Although the researchers were able to perform follow-up examinations on half of the participants after regular sleep, Kuetting noted that further study in a larger cohort is needed to determine possible long-term effects of sleep loss.

"The study was designed to investigate real-life work-related sleep deprivation," Kuetting said. "While the participants were not permitted to consume caffeine or food and beverages containing theobromine, such as chocolate, nuts or tea, we did not take into account factors like individual stress level or environmental stimuli."

As people continue to work longer hours or work at more than one job to make ends meet, it is critical to investigate the detrimental effects of too much work and not enough sleep. Kuetting believes the results of this pilot study are transferable to other professions in which long periods of uninterrupted labor are common.

"These findings may help us better understand how workload and shift duration affect public health," he said.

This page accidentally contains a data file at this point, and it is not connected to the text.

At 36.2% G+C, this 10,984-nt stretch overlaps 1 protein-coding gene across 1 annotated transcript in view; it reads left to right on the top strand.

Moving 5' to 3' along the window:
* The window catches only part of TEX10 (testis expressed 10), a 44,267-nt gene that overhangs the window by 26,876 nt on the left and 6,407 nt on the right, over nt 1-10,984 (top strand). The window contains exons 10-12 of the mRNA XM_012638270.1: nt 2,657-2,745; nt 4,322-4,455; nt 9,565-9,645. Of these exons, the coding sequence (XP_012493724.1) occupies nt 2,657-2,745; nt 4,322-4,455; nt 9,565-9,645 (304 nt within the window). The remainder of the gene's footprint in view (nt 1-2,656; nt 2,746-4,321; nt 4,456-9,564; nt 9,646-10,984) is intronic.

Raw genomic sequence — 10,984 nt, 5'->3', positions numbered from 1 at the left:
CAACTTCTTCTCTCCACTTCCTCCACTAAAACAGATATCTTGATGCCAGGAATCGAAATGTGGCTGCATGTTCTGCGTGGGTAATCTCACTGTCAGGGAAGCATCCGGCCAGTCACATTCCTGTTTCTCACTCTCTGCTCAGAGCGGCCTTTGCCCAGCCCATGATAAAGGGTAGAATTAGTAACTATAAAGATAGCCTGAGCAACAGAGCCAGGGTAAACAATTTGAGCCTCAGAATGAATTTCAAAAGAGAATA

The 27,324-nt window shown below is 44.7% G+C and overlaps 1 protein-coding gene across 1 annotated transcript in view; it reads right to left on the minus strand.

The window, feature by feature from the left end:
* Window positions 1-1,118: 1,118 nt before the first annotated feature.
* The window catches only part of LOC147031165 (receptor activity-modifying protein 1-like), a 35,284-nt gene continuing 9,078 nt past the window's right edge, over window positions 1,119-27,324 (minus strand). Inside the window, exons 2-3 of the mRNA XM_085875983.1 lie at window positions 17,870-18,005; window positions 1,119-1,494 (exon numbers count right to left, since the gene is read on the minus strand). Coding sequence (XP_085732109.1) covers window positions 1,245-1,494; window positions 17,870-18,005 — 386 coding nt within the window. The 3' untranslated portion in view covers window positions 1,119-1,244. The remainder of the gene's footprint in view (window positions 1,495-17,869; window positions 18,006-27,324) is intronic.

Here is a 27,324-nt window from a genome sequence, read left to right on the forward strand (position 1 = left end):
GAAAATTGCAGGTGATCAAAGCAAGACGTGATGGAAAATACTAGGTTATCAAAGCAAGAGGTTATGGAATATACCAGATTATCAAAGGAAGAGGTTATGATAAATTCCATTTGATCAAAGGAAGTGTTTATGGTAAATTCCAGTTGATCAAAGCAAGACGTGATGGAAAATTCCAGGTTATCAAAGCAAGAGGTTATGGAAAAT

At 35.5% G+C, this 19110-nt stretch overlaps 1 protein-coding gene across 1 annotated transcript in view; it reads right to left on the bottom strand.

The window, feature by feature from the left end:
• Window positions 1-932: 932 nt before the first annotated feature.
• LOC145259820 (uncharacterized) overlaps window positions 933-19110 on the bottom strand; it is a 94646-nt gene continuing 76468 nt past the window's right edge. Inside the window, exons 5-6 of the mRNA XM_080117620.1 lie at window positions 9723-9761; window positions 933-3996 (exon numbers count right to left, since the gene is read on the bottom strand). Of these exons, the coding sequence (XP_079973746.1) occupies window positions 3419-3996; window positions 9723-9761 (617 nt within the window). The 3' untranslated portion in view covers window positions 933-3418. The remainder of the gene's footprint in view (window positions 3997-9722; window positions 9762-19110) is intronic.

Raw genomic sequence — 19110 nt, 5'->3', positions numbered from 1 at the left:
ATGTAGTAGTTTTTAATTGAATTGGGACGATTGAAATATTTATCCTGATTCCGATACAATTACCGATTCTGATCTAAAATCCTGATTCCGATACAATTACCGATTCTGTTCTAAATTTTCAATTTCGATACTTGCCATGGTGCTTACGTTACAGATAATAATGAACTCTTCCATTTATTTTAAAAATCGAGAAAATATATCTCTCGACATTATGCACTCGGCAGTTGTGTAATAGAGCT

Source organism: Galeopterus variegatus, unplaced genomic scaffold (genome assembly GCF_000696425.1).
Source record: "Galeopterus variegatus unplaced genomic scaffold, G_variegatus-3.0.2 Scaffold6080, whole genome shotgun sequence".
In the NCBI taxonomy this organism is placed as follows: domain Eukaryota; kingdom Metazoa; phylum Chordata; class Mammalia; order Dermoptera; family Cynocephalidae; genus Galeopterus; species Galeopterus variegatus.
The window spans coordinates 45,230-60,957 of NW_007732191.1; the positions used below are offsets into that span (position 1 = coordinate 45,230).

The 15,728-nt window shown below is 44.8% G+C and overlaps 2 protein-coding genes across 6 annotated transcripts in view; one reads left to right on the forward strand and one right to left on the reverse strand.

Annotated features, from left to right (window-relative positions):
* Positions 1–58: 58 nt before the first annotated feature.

Co-authors on the study are Andreas Feisst, M.D., Rami Homsi, M.D., Julian A. Luetkens, M.D., Daniel Thomas, M.D., Ph.D., Hans H. Schild, M.D., and Darius Dabir, M.D.

For more information: www.rsna.org

Related Content

An image on Brigham and Women's Hospital's 7T MRI system

An image on Brigham and Women's Hospital's 7T MRI system. Image courtesy of Brigham and Women's Hospital

News | Magnetic Resonance Imaging (MRI) | November 13, 2019
November 13, 2019 — Increased immune system activity along the surface of the brain, or meningeal inflammation, may b
Radiographer Apollo Exconde with his Lego concept open MRI for patient education.

Radiographer Apollo Exconde with his Lego concept open MRI for patient education.

News | Patient Engagement | November 11, 2019
November 11, 2019 — Radiographer Apollo Exconde...
Image by Dr. Manuel González Reyes from Pixabay

Image by Dr. Manuel González Reyes from Pixabay 

News | SPECT Imaging | November 08, 2019
November 8, 2019 — Using ground-breaking technology, researchers at the...
This chest X-ray of a patient being treated for e-cigarette or vaping-associated lung injury shows lung opacities, densities and whitish cloud-like areas which are typically seen with unusual pneumonias, fluid in lungs or lung inflammation. Image courtesy of Intermountain Healthcare